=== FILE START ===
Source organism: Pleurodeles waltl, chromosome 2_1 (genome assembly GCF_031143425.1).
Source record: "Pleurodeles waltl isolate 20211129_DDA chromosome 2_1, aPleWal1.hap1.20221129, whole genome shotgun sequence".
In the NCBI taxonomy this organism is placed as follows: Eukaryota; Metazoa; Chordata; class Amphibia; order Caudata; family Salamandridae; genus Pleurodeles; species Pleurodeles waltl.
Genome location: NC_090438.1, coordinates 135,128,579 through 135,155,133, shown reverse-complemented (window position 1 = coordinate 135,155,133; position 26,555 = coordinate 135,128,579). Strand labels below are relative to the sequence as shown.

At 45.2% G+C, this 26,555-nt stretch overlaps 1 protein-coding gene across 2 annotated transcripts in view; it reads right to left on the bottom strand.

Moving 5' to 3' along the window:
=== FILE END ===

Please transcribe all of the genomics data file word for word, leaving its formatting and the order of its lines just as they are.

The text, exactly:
Source organism: Pleurodeles waltl, chromosome 2_1 (genome assembly GCF_031143425.1).
Source record: "Pleurodeles waltl isolate 20211129_DDA chromosome 2_1, aPleWal1.hap1.20221129, whole genome shotgun sequence".
In the NCBI taxonomy this organism is placed as follows: Eukaryota; Metazoa; Chordata; class Amphibia; order Caudata; family Salamandridae; genus Pleurodeles; species Pleurodeles waltl.
Genome location: NC_090438.1, coordinates 135,128,579 through 135,155,133, shown reverse-complemented (window position 1 = coordinate 135,155,133; position 26,555 = coordinate 135,128,579). Strand labels below are relative to the sequence as shown.

At 45.2% G+C, this 26,555-nt stretch overlaps 1 protein-coding gene across 2 annotated transcripts in view; it reads right to left on the bottom strand.

Moving 5' to 3' along the window: